Of course, for more advanced kiddos you could have them write their own words, but I would have them dictate them to you first. That way they can focus on creating their story, and then they could re-copy their words afterwards.

So next, let's look at how we did this, using a story that my daughter wrote.  Note - We did not emphasize neatness, instead creativity.  This is a real story done by my little one.

3.  Sample Story

Page 1 

These are my daughter's words.

----How to help your child with page 1:

1.  Ask your child to draw something on the top half of page 1.  .....Anything.  

2.  Ask open ended questions about the drawing, to get her to talk about her picture.

3. Write the words for your child, or turn it into copywork, depending on their skill level.  The important thing is that they are using their own words.  

Page 2 

Ask "What's next?"

Again, these are my child's own words.

----How to help your child with page 2:

Page 2 will be the middle of the story.  Start by asking your child..."What happens next?" 

Give a suggestion or two to get her started...Then have them draw again.... to illustrate their words.  

Now it's time to end the story.....  

Page 3
The Ending

----How to help your child with page 3:

Next, turn to the back page, (the other side of page 2) & ask:
"What would happen next?" or "How does your story end?"

 This usually takes some discussion.  Then add their words to the page, ask for another picture, and have your child write "the end" below it.  

Now your child has not only written their very own very short story, they have also learned that stories have a beginning, a middle, and an end! 

Finally it's time for the Title Page....


Title Page

----How to help your child with the Title Page:

Just turn page 1 over, and that will become their title page.
Help your little one decide on a title. We always did the title page last, as by then, my daughter usually had a title for her story. Giving suggestions helped, too.

Now, here's my daughter's favorite part....Have your child write their name, as the author and also for the illustrator.  What better way to learn what author and illustrator means!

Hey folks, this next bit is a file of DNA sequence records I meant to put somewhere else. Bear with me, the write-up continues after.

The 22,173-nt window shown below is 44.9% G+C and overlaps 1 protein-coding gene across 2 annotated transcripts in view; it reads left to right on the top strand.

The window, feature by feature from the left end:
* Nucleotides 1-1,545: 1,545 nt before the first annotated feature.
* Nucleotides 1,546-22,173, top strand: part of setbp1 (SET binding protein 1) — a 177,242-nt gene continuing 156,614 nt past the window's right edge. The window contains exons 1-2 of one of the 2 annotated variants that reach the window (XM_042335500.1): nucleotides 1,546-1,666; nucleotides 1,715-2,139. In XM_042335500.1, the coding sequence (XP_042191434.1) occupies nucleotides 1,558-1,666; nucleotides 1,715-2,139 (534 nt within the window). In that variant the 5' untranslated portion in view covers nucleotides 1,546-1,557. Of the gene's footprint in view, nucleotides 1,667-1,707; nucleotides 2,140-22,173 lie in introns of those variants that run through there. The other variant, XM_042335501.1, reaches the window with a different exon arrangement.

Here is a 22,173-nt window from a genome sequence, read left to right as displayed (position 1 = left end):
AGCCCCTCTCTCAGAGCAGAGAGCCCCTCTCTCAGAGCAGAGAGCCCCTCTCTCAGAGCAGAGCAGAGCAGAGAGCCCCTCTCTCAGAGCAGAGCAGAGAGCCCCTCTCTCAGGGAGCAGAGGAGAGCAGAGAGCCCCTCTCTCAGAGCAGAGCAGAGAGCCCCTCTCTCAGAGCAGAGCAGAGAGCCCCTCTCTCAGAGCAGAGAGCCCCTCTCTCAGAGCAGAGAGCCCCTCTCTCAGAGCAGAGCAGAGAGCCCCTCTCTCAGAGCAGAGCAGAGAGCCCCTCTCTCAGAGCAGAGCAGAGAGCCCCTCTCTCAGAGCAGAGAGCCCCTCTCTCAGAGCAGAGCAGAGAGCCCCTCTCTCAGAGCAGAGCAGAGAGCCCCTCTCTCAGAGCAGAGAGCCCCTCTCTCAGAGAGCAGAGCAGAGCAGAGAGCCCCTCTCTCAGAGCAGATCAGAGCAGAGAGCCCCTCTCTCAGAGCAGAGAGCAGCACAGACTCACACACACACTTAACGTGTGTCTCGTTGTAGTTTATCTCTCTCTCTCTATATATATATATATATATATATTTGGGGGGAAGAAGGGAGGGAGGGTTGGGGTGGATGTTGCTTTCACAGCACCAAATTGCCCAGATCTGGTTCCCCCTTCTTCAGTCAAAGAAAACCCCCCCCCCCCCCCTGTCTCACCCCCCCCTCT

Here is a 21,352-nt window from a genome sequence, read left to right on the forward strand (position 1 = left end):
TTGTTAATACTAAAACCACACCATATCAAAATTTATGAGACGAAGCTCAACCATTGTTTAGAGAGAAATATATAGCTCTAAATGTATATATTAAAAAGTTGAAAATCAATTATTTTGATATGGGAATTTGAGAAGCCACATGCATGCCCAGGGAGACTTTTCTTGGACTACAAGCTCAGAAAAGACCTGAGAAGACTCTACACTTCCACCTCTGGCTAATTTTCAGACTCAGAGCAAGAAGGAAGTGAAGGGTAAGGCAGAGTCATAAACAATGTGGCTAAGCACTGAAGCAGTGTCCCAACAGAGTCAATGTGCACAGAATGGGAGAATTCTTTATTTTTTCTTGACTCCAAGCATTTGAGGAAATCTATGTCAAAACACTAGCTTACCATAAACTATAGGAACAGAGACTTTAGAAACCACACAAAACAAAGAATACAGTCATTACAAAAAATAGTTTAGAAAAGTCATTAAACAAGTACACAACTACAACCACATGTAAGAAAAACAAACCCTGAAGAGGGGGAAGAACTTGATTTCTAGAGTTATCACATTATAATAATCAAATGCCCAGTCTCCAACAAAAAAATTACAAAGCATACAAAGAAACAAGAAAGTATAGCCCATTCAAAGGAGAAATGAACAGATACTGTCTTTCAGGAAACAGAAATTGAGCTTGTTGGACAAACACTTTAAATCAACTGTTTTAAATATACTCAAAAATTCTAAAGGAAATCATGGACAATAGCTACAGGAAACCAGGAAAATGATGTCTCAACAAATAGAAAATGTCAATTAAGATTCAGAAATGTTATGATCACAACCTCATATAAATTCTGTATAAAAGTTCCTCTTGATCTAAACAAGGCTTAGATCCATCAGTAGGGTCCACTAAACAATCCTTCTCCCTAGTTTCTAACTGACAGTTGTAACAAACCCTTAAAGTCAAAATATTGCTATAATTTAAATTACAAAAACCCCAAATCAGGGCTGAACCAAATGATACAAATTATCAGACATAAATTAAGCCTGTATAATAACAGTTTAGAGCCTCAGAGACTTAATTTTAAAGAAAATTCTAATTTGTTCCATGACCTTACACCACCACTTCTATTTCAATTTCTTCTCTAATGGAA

My little one loved making these books so much that she wanted to do it again, and again, and meanwhile, she was learning lots of...... 

4.  Early Literacy Skills

What I love about this activity was that my daughter was learning early literacy skills, hands-on.  She was learning:

1.  The components of a book, including about the title page, with  places for the author and illustrator.

2. That stories are made up of three parts, the beginning, middle and end, and what theses three parts mean.

3.  That written words have a purpose, as they see their story come to life.

And when our precious little ones write their own stories, they are also learning that their own words are important. 

The confidence that my daughter built by making these simple books was priceless.  I would so enjoy seeing your children's books!  I am working on a way to let readers post on my facebook page at BJ's Homeschool.  

I encourage you to follow me on Pinterest.

My friend from 7 Sisters Homeschool also offers an extensive list of quality Elementary Curriculum Resources here - Favorite Homeschool Curriculum for Elementary Grades.

Thanks for stopping by BJ's Homeschool,


Betsy is mom to her college grad whom she homeschooled from preK through high school.  She blogs at BJ's Homeschool about the early yearshigh schoolcollegeand is the author of "Homeschooling High School with College in Mind".  She offers homeschool help through messages at BJ's Consulting.